Syngeneic rat mammary gland adenocarcinoma cells (MRMT-1; Riken cell bank, Tsukuba, Japan), isolated from female Sprague–Dawley rat, were cultured in RPMI-1640 medium (Invitrogen, Paisley, United Kingdom) supplemented with 10% foetal bovine serum, 1% L-glutamine, and 2% penicillin/streptomycin (Invitrogen). All cells were incubated at 5% CO2 in a humidity-controlled environment (37°C; Forma Scientific, Loughborough, United Kingdom). On the day of surgery, MRMT-1 cells were released by brief exposure to 0.1% wt/vol trypsin-ethylenediaminetetraacetic acid and collected by centrifugation in medium for 5 minutes at 1000 rpm. The pellet was washed with Hanks' balanced salt solution (HBSS) without calcium, magnesium, or phenol red (Invitrogen) and centrifuged for 5 minutes at 1000 rpm. MRMT1 cells were suspended in HBSS to a final concentration of 300,000 cells/mL and kept on ice until use. Only live cells were counted with the aid of trypan blue (Sigma, Gillingham, United Kingdom) staining. Cell viability after incubation on ice was checked after surgery, and no more than 5% to 10% of cells were found dead after 4 hours of ice storage.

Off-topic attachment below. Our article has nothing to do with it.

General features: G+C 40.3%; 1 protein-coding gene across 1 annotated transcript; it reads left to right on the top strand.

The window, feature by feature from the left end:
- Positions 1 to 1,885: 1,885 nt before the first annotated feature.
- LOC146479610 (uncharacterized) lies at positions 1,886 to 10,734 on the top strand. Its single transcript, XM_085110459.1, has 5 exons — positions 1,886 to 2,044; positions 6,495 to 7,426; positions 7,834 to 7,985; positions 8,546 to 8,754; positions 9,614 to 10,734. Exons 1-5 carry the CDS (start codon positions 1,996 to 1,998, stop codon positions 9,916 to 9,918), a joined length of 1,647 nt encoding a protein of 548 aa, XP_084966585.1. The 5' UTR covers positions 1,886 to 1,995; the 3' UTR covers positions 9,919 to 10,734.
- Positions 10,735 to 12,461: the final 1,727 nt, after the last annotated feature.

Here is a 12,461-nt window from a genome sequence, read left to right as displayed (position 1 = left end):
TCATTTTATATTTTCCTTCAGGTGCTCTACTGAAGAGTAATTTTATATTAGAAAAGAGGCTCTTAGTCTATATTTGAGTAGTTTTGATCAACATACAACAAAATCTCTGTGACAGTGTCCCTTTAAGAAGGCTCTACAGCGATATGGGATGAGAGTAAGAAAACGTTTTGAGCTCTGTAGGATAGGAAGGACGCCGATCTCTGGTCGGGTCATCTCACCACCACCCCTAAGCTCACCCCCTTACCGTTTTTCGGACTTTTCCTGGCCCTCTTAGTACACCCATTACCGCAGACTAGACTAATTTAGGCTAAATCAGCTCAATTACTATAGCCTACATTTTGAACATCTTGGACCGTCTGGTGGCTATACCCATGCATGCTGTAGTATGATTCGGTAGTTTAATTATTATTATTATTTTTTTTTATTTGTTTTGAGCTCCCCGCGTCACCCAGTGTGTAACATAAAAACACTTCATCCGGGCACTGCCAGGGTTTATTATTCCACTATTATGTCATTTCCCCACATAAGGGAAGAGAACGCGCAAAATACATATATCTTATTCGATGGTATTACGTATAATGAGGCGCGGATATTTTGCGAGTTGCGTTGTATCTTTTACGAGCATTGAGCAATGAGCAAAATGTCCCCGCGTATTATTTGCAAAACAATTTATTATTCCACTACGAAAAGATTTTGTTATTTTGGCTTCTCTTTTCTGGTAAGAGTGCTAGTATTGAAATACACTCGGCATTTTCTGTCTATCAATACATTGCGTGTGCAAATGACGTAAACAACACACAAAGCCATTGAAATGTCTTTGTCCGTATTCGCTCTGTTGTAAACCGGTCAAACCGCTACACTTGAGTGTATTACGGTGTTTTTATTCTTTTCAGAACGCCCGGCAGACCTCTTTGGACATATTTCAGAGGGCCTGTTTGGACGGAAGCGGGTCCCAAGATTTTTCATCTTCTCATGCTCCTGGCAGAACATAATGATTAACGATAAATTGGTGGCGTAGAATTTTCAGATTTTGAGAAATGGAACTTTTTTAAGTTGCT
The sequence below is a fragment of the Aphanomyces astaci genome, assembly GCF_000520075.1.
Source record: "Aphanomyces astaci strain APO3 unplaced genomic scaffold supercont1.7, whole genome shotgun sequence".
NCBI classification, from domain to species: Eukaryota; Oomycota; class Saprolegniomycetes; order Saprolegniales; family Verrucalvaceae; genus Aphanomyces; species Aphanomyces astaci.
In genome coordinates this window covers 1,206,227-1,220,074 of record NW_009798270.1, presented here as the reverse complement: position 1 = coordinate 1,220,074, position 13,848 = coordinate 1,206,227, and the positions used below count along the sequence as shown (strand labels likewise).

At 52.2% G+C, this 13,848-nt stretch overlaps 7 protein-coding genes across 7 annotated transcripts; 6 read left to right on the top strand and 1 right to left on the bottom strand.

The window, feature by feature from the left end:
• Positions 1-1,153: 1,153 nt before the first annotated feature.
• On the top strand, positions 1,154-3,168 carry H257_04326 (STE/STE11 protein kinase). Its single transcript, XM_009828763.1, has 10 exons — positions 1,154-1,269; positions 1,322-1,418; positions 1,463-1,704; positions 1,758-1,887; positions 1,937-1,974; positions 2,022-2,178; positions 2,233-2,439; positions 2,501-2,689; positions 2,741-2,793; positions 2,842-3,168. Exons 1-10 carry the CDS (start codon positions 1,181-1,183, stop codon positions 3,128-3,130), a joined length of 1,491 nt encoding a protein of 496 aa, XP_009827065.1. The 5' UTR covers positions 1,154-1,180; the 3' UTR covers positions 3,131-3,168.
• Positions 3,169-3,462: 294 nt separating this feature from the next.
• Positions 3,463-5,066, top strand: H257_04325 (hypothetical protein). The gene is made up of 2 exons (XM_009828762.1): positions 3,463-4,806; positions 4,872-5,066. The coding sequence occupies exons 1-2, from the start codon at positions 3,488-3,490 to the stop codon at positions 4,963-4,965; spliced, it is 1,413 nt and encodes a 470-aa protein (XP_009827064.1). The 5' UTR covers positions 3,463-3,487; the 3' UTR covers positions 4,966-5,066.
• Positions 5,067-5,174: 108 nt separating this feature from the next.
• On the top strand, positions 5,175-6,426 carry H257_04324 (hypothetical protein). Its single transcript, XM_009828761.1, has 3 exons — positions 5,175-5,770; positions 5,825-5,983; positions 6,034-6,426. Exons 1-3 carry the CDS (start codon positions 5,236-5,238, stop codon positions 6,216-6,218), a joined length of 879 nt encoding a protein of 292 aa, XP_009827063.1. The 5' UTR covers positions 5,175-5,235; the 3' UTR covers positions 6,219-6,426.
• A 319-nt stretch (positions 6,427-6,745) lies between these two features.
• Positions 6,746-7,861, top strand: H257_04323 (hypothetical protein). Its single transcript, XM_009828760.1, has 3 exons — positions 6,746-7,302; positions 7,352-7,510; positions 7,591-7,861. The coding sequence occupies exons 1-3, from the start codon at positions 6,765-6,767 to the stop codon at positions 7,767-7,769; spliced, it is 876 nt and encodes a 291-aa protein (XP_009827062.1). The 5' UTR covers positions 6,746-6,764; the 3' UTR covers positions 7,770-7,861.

Male Sprague–Dawley rats (UCL Biological Services, London, United Kingdom or Charles-River, United Kingdom) were group housed on a 12:12-hour light–dark cycle. Food and water were available ad libitum. Animal house conditions were strictly controlled, maintaining stable levels of humidity (40%-50%) and temperature (22 ± 2°C). All procedures described were approved by the UK Home Office and conformed to the Animals (Scientific Procedures) Act 1986 and ARRIVE guidelines.15 Every effort was made to reduce animal suffering, and the number of animals used was in accordance with International Association for the Study of Pain (IASP) ethical guidelines.40